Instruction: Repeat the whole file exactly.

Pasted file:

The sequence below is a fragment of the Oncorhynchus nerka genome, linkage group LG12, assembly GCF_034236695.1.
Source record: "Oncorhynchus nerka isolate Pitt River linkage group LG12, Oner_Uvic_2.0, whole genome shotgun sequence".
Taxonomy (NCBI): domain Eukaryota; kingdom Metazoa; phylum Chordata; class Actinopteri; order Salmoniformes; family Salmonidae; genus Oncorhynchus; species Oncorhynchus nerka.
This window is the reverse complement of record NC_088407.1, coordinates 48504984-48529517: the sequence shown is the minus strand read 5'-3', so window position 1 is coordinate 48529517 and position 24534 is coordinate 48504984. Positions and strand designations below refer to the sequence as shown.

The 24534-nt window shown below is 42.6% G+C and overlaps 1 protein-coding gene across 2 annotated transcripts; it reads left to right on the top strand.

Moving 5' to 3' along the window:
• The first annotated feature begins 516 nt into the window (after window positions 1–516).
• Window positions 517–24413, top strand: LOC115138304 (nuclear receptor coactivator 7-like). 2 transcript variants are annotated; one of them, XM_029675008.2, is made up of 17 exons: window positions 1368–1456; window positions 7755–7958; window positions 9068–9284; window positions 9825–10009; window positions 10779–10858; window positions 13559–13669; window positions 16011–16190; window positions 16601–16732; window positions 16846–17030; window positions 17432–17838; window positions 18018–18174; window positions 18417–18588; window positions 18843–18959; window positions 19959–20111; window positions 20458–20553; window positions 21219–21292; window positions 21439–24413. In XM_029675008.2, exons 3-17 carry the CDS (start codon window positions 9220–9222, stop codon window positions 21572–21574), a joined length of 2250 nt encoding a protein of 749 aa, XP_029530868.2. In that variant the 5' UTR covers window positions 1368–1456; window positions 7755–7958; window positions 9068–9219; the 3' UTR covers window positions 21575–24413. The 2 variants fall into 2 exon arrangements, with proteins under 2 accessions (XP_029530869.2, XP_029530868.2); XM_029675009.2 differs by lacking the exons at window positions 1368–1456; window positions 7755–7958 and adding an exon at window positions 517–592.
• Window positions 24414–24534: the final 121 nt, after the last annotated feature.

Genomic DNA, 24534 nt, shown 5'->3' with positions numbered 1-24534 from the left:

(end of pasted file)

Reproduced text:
The sequence below is a fragment of the Oncorhynchus nerka genome, linkage group LG12, assembly GCF_034236695.1.
Source record: "Oncorhynchus nerka isolate Pitt River linkage group LG12, Oner_Uvic_2.0, whole genome shotgun sequence".
Taxonomy (NCBI): domain Eukaryota; kingdom Metazoa; phylum Chordata; class Actinopteri; order Salmoniformes; family Salmonidae; genus Oncorhynchus; species Oncorhynchus nerka.
This window is the reverse complement of record NC_088407.1, coordinates 48504984-48529517: the sequence shown is the minus strand read 5'-3', so window position 1 is coordinate 48529517 and position 24534 is coordinate 48504984. Positions and strand designations below refer to the sequence as shown.

The 24534-nt window shown below is 42.6% G+C and overlaps 1 protein-coding gene across 2 annotated transcripts; it reads left to right on the top strand.

Moving 5' to 3' along the window:
• The first annotated feature begins 516 nt into the window (after window positions 1–516).
• Window positions 517–24413, top strand: LOC115138304 (nuclear receptor coactivator 7-like). 2 transcript variants are annotated; one of them, XM_029675008.2, is made up of 17 exons: window positions 1368–1456; window positions 7755–7958; window positions 9068–9284; window positions 9825–10009; window positions 10779–10858; window positions 13559–13669; window positions 16011–16190; window positions 16601–16732; window positions 16846–17030; window positions 17432–17838; window positions 18018–18174; window positions 18417–18588; window positions 18843–18959; window positions 19959–20111; window positions 20458–20553; window positions 21219–21292; window positions 21439–24413. In XM_029675008.2, exons 3-17 carry the CDS (start codon window positions 9220–9222, stop codon window positions 21572–21574), a joined length of 2250 nt encoding a protein of 749 aa, XP_029530868.2. In that variant the 5' UTR covers window positions 1368–1456; window positions 7755–7958; window positions 9068–9219; the 3' UTR covers window positions 21575–24413. The 2 variants fall into 2 exon arrangements, with proteins under 2 accessions (XP_029530869.2, XP_029530868.2); XM_029675009.2 differs by lacking the exons at window positions 1368–1456; window positions 7755–7958 and adding an exon at window positions 517–592.
• Window positions 24414–24534: the final 121 nt, after the last annotated feature.

Genomic DNA, 24534 nt, shown 5'->3' with positions numbered 1-24534 from the left: